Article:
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North East London RESPECT post election meeting

Will McMahon


 

 

The clear message from this meeting was that if Respect is to develop into a mass alternative to New Labour then it must engage in grassroots campaigning and build links with communities across North East London between now and the 2005 General Election.

 

The sense of the contributions from both the platform and the floor was that it would be wrong to stop campaigning now and to begin to get our act together in February in time for the General Election campaign. Lindsey German argued for a campaign to open up empty houses much as the CPGB did in the 1950s. She pointed to a book by Pollitt “Our Flag Stays Red” which showed how the CP built a mass base by relating to local issues where the interest of capital self-evidently conflicted with the interest of working people.

 

Another SWP member called for surgeries to be held to begin to build the campaigning networks that can impact on New Labour at election time and more importantly in the wider class struggle. All of this is good stuff and, if carried out, will transform what Respect can achieve. Given its size in Hackney the SWP will be the lead organisation and now has several years of experience of how to do this kind of work. There are now also both old and new non-SWP layers who can help build such a project.  Our joint aim is to minoritize ourselves.

 

The meeting had between 60 to 70 people in attendance. There was clearly a new layer of people who had been drawn to the meeting by the Respect campaign. A group of Kurdish and Turkish supporters were joined by people from a local mosque and the afro-Caribbean community. These gains were also seen on the battle bus where the megaphone was delivering messages in Kurdish, Turkish and Gujurati. Small but significant gains have been made in this regard over the course of the campaign. New forces are involved and further progress is possible.

 

The introductions from the platform set the stage for a good floor discussion in which all views were sought and different perspectives were heard. There was a genuine political discussion taking place both between different platform speakers and between the audience. Lindsey German expressed the view that some of the left had been left behind by political developments and that new people had come forward. There was, in truth, a good representation of the pre-war left in the room who had got to grips with a new political situation. Missing were the AWL and Workers Power. Also missing was clear representation from the trade union left beyond those that we knew from the SA.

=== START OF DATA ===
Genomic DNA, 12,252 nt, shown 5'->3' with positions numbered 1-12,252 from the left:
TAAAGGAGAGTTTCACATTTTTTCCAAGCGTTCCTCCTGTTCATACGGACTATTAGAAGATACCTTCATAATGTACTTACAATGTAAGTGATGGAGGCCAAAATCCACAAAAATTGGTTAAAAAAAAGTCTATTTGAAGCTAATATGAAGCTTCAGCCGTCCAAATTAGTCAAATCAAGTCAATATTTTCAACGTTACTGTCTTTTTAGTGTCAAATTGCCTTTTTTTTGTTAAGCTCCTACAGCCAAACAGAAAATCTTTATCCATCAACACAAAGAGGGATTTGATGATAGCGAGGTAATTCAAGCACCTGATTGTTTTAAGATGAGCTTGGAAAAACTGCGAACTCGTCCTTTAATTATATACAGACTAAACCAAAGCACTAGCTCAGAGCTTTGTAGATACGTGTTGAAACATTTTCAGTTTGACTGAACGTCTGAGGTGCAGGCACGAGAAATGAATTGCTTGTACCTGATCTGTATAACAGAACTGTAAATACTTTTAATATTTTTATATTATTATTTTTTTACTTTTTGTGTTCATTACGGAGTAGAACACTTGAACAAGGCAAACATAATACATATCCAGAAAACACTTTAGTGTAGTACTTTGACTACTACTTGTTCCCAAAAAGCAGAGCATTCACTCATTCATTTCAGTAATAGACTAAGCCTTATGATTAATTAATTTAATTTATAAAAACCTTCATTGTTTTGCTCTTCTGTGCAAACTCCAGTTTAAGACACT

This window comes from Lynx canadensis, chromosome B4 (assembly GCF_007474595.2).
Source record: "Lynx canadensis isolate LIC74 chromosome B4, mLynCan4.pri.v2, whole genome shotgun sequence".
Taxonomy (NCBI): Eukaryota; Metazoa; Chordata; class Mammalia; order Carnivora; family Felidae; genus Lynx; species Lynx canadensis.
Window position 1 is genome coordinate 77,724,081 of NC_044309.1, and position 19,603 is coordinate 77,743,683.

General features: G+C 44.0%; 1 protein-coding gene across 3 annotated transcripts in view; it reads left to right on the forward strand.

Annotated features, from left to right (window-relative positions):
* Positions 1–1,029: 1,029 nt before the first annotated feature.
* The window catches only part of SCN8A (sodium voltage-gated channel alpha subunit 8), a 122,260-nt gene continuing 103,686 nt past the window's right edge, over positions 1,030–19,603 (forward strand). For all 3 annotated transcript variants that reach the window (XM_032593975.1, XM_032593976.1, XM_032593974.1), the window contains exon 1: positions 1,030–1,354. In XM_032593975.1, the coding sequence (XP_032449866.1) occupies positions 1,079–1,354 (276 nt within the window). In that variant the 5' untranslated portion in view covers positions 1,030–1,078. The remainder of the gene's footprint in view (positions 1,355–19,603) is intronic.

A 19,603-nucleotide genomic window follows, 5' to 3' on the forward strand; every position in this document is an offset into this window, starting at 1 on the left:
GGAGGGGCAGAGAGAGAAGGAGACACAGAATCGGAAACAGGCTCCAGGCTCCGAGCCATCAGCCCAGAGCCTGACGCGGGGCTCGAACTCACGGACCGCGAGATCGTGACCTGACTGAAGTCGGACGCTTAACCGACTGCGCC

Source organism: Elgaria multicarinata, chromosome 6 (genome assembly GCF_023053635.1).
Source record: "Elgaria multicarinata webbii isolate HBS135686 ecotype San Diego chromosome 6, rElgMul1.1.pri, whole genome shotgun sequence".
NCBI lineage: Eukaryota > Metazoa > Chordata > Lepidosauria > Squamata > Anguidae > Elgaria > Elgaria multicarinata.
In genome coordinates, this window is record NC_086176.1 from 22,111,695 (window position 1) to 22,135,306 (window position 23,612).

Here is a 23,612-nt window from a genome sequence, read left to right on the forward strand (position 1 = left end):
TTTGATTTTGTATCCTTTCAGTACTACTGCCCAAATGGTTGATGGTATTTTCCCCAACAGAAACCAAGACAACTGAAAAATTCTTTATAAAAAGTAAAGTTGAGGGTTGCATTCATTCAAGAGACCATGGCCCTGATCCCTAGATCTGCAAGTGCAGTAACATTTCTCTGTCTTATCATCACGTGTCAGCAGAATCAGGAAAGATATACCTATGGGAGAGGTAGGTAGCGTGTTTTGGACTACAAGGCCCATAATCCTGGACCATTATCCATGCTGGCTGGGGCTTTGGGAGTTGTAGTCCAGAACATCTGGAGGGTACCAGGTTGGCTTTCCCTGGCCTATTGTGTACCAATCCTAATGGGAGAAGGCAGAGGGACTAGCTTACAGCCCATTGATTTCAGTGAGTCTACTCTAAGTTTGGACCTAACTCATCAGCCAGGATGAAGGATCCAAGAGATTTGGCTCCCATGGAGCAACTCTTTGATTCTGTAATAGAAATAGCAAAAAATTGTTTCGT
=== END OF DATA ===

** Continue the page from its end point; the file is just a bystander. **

There is a clear intent on the part of the Respect leadership to set up branches of the organisation across the country. These will be the organisational life-blood of Respect if it is to succeed simply because any left project in the next period must have clearly accountable democratic structures that the membership can understand and use. New Labour spent most of the 1980s and 90s building a structure that insulated the leadership from the members. This was a clear pre-figuration of the generalised anti-working class policies to come. Following this experience and the disaster of Stalinism, and the current general existing distrust of politicians the question of democratic participation and control is pivotal to the success or failure of any formation to the left of Labour. Nothing less than a transparent and understandable structure will do.

 

Equally important will be Respect’s capacity to go beyond the essential routinism that permits the one member one vote system to function in branches and conferences. Self-evidently a mass organisation will not be built out of attending monthly meetings and hearing ever more interesting speakers (even if that were possible). The political life-blood will be week-in-week-out campaigning by Respect members both as part of other campaigns but also as Respect led and identified campaigns on key issues. Establishing a campaigning identity both locally and nationally is a necessity for both name-recognition come the General Election and to draw to us the people most prepared and able to combat any further neo-liberal offensives. Also crucial will be the relationships built up with local community organisation that are forced to confront the local and national state’s neo-liberal projects. It is these relationships that will accelerate the crumbling of the foundations of Labourism.

 

It is this kind of work that we began in Hackney as the Socialist Alliance. What is interesting about the Euro vote in Hackney is that over 4,000 people, or 200 per ward, vote for the left alternative. Much the same as voted for Paul Foot for Mayor in October 2002. I am pretty sure that this is not the same 4,000 but am certain it came from the “red belt” across the centre of the borough and from Muslim voters who saw through the Liberal Democrats and the Greens.  Whilst we are debating whether or not to stand against Diane Abbott in the north it is certain that we will stand against Meg Hillier in the south. It is in the south of Hackney where our organisation has always been the weakest.  Our job over the next six months is to build an organisation that has vibrant organisational meetings for members because it is rooted politically in local campaigns and community organisations. If we achieve this we can build on the General Election result of 2001 and crash into New Labour at the local elections in 2006.

 

 

July 2004

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